Alas, dear readers, in this regard, it’s the LPs who don’t want to spend the time and money to figure out whether their investment managers meet any of those standards. It’s the LPs that fail on the most basic level of their own operational robustness. They’re the players not ready for prime time. Risk managers must look at our world and cringe. Now, as I said before, the risks in private markets investing are generally less than they are in other areas, but, people, they’re not zero.
Understanding and analyzing operational risk costs money, however. I look at our own efforts in this area and the ways in which we’re advising LPs on how to think about operational due diligence. Many investors simply don’t know where or how to start.
Great investment analysts are generally not great operational analysts; accounting or regulatory experience is required. Some LPs might be conducting what they believe is sufficient, high-level manager diligence; but doing this well means taking a deeper dive, it means spending money. This is a resource choice, whether you pay someone like us, or someone who does this as an area of expertise, or you hire someone internally. That just hasn’t proved to be something most LPs want to pay for today.
There’s much talk of resource constraints among LPs, and those constraints are real in many cases. But investing in your operational infrastructure – or choosing not to – is nevertheless a choice that needs to be made. There are costs associated with choosing to invest in the private markets, and all LPs must subsequently decide where they will spend their dollars or euros or yen. We have seen this story many times and, to date, it generally plays out the same way: Money will be spent on attending an annual meeting, or diligencing a deal, or doing a co-investment. Those activities are cool and fun and exciting. Spending money on better data or an operational diligence item is boring. Plus, if even one other LP in the fund or deal being assessed has a resource like Hamilton Lane involved, then that investor is already spending the time and money on the operational due diligence and I’m good by proxy, right?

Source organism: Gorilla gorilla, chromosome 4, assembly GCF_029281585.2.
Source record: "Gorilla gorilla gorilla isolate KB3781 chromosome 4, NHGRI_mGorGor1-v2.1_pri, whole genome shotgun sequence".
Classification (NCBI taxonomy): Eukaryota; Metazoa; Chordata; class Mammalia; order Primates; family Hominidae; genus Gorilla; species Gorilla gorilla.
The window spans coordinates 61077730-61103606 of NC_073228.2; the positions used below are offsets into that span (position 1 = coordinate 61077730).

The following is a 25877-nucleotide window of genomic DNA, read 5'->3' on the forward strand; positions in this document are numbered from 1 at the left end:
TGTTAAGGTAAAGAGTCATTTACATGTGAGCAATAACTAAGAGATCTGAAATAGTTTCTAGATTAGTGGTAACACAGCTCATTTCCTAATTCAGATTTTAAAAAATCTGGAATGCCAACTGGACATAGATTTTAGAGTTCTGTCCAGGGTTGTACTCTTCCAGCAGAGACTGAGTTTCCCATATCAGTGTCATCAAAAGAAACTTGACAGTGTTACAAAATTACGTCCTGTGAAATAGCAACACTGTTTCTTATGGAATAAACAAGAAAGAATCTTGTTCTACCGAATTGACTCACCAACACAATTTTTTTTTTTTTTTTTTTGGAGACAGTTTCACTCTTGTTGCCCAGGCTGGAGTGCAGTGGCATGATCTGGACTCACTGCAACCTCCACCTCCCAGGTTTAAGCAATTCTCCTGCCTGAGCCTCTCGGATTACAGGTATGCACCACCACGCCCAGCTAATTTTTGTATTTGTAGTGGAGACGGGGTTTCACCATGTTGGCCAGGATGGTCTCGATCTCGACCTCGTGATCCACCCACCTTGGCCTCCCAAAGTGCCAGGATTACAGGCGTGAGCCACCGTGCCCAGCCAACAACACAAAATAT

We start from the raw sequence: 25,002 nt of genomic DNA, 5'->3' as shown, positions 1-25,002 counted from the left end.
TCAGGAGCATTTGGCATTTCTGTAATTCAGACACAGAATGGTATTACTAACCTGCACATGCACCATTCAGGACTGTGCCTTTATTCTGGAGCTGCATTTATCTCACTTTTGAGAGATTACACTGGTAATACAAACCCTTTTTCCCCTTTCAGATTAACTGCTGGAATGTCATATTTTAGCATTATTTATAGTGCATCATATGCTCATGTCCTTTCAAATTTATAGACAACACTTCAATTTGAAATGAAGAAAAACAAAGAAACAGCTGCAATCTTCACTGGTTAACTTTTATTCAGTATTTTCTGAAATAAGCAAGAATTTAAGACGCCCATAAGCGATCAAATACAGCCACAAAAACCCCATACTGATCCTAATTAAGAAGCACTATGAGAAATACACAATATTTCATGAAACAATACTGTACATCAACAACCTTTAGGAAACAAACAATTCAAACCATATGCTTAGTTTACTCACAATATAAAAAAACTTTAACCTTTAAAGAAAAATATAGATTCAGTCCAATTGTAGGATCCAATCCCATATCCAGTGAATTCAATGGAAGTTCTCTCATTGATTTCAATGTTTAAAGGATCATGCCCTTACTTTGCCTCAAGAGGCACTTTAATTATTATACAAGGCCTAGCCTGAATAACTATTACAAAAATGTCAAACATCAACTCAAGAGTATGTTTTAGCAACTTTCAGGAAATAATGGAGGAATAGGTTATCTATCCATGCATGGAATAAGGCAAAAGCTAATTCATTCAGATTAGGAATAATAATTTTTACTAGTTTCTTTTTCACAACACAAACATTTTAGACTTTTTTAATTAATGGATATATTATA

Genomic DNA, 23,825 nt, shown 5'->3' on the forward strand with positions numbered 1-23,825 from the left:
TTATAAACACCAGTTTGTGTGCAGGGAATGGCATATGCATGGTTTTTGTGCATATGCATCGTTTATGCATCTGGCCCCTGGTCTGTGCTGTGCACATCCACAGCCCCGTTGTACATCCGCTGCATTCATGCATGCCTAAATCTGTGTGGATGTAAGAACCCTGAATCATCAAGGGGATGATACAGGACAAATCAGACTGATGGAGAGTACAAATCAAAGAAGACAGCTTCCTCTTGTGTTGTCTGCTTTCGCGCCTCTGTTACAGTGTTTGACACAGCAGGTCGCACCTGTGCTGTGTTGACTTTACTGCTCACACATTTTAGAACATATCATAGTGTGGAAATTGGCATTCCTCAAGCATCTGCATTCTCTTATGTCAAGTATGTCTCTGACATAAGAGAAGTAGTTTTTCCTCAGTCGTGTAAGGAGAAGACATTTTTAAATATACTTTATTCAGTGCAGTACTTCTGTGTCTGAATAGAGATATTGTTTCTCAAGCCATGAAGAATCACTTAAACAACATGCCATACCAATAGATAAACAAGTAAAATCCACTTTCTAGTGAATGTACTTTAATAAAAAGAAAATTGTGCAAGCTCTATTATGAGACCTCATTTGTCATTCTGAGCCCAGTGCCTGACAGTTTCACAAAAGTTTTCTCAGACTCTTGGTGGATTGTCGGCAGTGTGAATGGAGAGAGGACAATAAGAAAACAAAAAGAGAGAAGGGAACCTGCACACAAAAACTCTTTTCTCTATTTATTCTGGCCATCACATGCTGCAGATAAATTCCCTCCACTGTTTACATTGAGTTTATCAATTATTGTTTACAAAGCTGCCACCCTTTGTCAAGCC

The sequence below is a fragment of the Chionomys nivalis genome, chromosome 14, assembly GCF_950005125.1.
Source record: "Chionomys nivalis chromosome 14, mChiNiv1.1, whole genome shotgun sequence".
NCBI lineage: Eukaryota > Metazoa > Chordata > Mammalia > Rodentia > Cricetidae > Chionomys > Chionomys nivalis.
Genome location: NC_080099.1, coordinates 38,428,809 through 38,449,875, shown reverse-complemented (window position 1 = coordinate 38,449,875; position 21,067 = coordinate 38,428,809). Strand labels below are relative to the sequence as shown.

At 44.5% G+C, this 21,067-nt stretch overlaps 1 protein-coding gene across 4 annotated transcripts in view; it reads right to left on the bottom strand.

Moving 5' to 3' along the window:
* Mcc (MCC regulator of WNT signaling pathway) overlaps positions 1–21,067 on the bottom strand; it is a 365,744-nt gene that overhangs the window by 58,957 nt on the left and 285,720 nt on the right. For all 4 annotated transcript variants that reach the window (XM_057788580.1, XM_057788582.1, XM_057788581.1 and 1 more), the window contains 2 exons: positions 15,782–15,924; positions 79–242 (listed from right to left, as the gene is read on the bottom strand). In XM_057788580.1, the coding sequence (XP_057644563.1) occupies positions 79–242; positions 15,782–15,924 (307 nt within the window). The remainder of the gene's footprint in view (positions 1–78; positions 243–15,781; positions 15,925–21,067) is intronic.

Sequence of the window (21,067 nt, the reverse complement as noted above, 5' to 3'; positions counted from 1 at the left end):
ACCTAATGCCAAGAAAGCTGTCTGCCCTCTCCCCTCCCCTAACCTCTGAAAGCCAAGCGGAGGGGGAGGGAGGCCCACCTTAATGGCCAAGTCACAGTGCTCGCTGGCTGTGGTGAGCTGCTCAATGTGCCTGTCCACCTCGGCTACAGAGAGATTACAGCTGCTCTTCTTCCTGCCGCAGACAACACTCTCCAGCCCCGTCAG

Maybe you are and maybe you’re not. I get asked all the time what will stop the flow of money into alternatives. There are the usual suspects, none of which I really believe:
- Returns will go down. Yes, they will, but do you really believe they will be lower than the public markets over any reasonable time frame?;
- The asset class will stay too expensive and people will stop paying the money. Yes, it will remain the most expensive asset class and, yes, some people will leave it, but, no, as long as net returns remain better than other places to invest, alternatives will remain attractive;
- A bear market will decimate returns. Yes, it will and the flow into alternatives will slow as it will into all assets, but when would you rather be buying private assets, in a downturn or in a bull market? If you’re not sure, we did a pretty cool analysis of this very question in our Market Overview last year.
The sleeper suspect relates to operations. What happens to the attractiveness of alternatives if there is an operational blowup at a GP, particularly one that impacts a number of LPs? Even if the monetary loss or damage is relatively small, what about the reputational risk? I worry about that. Alternatives in general and PE in particular, have benefitted from the view, accurate up until now, that the risk of blow up at any GP is small; that the risk of serious accounting or regulatory problems is small. What if that perception changes? Do you really want to be in a set of illiquid investments with boards and trustees and constituents questioning the basic operational soundness and integrity of those investments? Probably not.
Here’s my advice: Spend the money, spend the time, and figure out what operational risks you want to take. Hell, first spend some time figuring out what operational risks you have. Even that might be a major first step for many investors.
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As of July 24, 2017